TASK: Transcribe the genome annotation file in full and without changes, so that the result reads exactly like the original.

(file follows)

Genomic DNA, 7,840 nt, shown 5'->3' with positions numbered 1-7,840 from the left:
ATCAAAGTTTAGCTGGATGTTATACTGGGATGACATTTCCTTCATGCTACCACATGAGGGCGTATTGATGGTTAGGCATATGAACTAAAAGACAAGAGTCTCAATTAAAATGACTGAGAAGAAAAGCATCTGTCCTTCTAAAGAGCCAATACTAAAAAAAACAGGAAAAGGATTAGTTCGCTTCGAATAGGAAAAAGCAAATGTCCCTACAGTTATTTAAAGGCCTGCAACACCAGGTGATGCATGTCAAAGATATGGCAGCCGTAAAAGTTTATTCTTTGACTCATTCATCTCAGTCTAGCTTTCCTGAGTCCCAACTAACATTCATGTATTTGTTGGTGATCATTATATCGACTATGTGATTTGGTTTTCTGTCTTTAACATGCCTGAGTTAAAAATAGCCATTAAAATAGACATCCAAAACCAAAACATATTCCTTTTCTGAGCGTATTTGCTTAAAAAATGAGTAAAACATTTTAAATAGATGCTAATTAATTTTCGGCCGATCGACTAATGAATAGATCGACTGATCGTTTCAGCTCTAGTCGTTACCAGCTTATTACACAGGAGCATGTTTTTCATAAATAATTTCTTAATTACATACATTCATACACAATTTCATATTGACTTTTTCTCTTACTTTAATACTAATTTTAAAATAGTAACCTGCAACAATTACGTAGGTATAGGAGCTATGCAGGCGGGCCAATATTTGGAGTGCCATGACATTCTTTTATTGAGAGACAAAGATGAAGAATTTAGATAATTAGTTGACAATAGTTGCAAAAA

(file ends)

Genomic DNA, 7,840 nt, shown 5'->3' with positions numbered 1-7,840 from the left:
ATCAAAGTTTAGCTGGATGTTATACTGGGATGACATTTCCTTCATGCTACCACATGAGGGCGTATTGATGGTTAGGCATATGAACTAAAAGACAAGAGTCTCAATTAAAATGACTGAGAAGAAAAGCATCTGTCCTTCTAAAGAGCCAATACTAAAAAAAACAGGAAAAGGATTAGTTCGCTTCGAATAGGAAAAAGCAAATGTCCCTACAGTTATTTAAAGGCCTGCAACACCAGGTGATGCATGTCAAAGATATGGCAGCCGTAAAAGTTTATTCTTTGACTCATTCATCTCAGTCTAGCTTTCCTGAGTCCCAACTAACATTCATGTATTTGTTGGTGATCATTATATCGACTATGTGATTTGGTTTTCTGTCTTTAACATGCCTGAGTTAAAAATAGCCATTAAAATAGACATCCAAAACCAAAACATATTCCTTTTCTGAGCGTATTTGCTTAAAAAATGAGTAAAACATTTTAAATAGATGCTAATTAATTTTCGGCCGATCGACTAATGAATAGATCGACTGATCGTTTCAGCTCTAGTCGTTACCAGCTTATTACACAGGAGCATGTTTTTCATAAATAATTTCTTAATTACATACATTCATACACAATTTCATATTGACTTTTTCTCTTACTTTAATACTAATTTTAAAATAGTAACCTGCAACAATTACGTAGGTATAGGAGCTATGCAGGCGGGCCAATATTTGGAGTGCCATGACATTCTTTTATTGAGAGACAAAGATGAAGAATTTAGATAATTAGTTGACAATAGTTGCAAAAA